Now Suzanne takes your hand and she leads you to the river
She is wearing rags and feathers from Salvation Army counters
And the sun pours down like honey on our lady of the harbor
And she shows you where to look among the garbage and the flowers
There are heroes in the seaweed, there are children in the morning
They are leaning out for love and they will lean that way forever
While Suzanne holds the mirror.
And you want to travel with her and you want to travel blind
And you know that you can trust her
For she’s touched your perfect body with her mind.
—– Leonard Cohen
Okay. Let me define TMI for you, TMI as in Too Much Information. The Great Spirit of Cyberspace giveth, and The Great Spirit of Cyberspace taketh away. I’m not kidding you.
In the summer of 1965 a very young, beautiful free-spirited woman named Suzanne Verdal moved into an apartment along the waterfront of the St. Lawrence River with her daughter Julie. She was recently separated from her husband Armand who was a sculptor as well as her dance partner. She was very much a part of the cultural scene in Montreal at the time. The time was the 60s and the poetry was called Beat and the music was called folk. Evidently Suzanne was so hot she became the muse for many of the Beat Poets and folk singers in Canada.
Leonard Cohen was one of her frequent waterfront visitors in the summer of ’65. A year later he published a poem about their summer together – a poem that Judy Collins fell in love with – and the rest, as they say, is history. Leonard Cohen became a legendary poet and songwriter as a result of the song’s success and went on to fame and fortune and a ton of awards. I love happy endings.
Why couldn’t I leave it at that? No, that would be too easy. I had to wonder what happened to the beautiful mysterious woman who was the bohemian inspiration for the poem and yes, it is possible to find out anything about anyone in cyberspace. Beep, beep, beep – danger, danger. Keep away from Suzanne and Leonard. They didn’t stay in touch much.
Through my research I learned that the tea of “tea and oranges” was Constant Comment Tea. Seriously? Constant Comment Tea? I remember it well. It was the tea in gift packages I got for Christmas in the 60s from people who didn’t know I never drank any tea brand other than Lipton. It was a fancy tea all right because it came in tiny little expensive decorated boxes with only six bags and not the super size I usually bought of Lipton with at least twenty-four bags.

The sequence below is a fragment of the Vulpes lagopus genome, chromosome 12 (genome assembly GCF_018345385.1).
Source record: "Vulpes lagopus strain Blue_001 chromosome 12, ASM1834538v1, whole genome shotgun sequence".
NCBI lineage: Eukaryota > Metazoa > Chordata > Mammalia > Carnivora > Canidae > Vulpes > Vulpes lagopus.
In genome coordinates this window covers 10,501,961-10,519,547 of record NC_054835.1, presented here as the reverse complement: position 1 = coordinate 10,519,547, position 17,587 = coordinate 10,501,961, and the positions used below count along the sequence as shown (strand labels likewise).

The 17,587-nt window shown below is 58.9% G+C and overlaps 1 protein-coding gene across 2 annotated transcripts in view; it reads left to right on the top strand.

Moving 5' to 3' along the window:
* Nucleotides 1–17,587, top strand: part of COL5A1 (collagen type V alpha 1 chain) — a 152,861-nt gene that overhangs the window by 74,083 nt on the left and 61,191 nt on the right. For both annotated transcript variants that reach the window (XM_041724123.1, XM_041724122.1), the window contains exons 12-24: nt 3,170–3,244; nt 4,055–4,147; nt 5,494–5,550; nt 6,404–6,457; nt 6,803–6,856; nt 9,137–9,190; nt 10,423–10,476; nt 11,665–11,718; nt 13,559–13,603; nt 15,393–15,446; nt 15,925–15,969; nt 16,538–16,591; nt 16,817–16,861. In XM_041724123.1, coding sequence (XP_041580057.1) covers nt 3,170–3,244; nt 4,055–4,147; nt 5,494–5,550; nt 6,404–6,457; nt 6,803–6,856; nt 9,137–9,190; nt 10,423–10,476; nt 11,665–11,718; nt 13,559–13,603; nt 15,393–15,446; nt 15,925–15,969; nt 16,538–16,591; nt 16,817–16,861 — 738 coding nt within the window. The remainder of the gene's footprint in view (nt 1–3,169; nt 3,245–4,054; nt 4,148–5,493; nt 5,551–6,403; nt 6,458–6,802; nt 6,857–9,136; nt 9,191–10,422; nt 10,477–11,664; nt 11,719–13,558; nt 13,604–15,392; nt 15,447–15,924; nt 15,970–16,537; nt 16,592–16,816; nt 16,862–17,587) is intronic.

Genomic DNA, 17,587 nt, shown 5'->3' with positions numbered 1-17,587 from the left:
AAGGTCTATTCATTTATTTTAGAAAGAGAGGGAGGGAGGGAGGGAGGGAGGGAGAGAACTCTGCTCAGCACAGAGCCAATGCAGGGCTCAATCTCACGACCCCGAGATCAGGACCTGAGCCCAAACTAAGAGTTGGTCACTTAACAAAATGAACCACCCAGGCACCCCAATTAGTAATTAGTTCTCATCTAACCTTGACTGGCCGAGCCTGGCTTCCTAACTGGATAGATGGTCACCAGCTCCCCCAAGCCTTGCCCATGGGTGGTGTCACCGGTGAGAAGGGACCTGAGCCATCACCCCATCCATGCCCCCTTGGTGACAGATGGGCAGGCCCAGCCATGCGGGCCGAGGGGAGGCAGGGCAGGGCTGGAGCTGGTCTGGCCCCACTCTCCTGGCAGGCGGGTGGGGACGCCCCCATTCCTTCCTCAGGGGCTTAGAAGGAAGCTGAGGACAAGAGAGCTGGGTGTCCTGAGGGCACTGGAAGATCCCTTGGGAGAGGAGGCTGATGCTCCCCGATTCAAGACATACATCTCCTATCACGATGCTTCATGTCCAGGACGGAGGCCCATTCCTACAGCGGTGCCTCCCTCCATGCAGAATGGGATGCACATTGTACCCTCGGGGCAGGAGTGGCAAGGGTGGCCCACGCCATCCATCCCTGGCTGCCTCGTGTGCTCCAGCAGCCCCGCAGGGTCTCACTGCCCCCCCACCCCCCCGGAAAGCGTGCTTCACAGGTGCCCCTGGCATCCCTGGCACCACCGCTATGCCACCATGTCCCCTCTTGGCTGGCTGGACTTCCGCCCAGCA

And the “oranges that came all the way from China” and are indirectly responsible for my posts about the song were Mandarin oranges. Duh. Of course. But here’s the difference between most of us who write and Leonard Cohen. Leonard transformed la-tea-dah Constant Comment and ordinary oranges into exotic words that stirred our imaginations and became a part of the incredible beauty of a love song that haunts a generation of lovers to this day nearly fifty years later.
Suzanne was also an early recycling activist and really did make her clothes and her daughter’s clothes from pieces of cloth she bought at the Salvation Army in Montreal. She never reaped any financial rewards from her association with the song that bore her name, but she said in a BBC radio interview in 1998 she knew it was about her and that summer of 1965 in Canada. She described her memory of the physically unconsummated spiritual relationship with Cohen and their subsequent lack of communication as now bittersweet but thought of it as a tribute to her youth.
In one of life’s great ironies Suzanne lived a few miles away from the Mt. Baldy Zen Monastery in California in 1998. Yes, indeedy, the same monastery where Leonard lived for five years from 1994 through 1999 and became a Buddhist monk. I mean, they were just right down the road from each other and didn’t speak.
Please don’t let me read any more, I said to myself but kept right on reading. I discovered to my horror that Suzanne’s later real life became a tragedy of looking among the “garbage and the flowers” when she suffered an injury in 1999 from a fall and became a homeless person living on the streets of Santa Monica. Her career as a dance teacher and choreographer that had supported her in the years after she left Montreal was over – and so was my research.
In 1966 when I heard Judy Collins sing Suzanne at the UT concert in Austin, I didn’t know anything about Suzanne Verdal and was just becoming aware of Leonard Cohen. I didn’t care. I only knew it was the most beautiful folk love song I’d ever heard and I memorized the lyrics and learned to play it on my tenor guitar and proceeded to sing it to girls I was trying very hard to impress with my romantic sense and sensibilities. Those efforts were unsuccessful but it wasn’t the song’s fault.
I confess my favorite song in 1965 was Stop! In the Name of Love by Diana Ross and The Supremes. I belted that song out over and over in the privacy of my parents’ living room every time I was home from college. I turned the stereo up full tilt and filled in for Diana Ross as The Supremes backed me up. I never sang it to impress anyone other than myself.
So two borders away (the US and Texas borders) from Suzanne and Leonard strolling along the St. Lawrence River of life in 1965, I was blissfully unaware that a song I will always love was being born and that the stories behind it are the life stories of us all.
P.S. Luckily for you all, I skipped the second verse.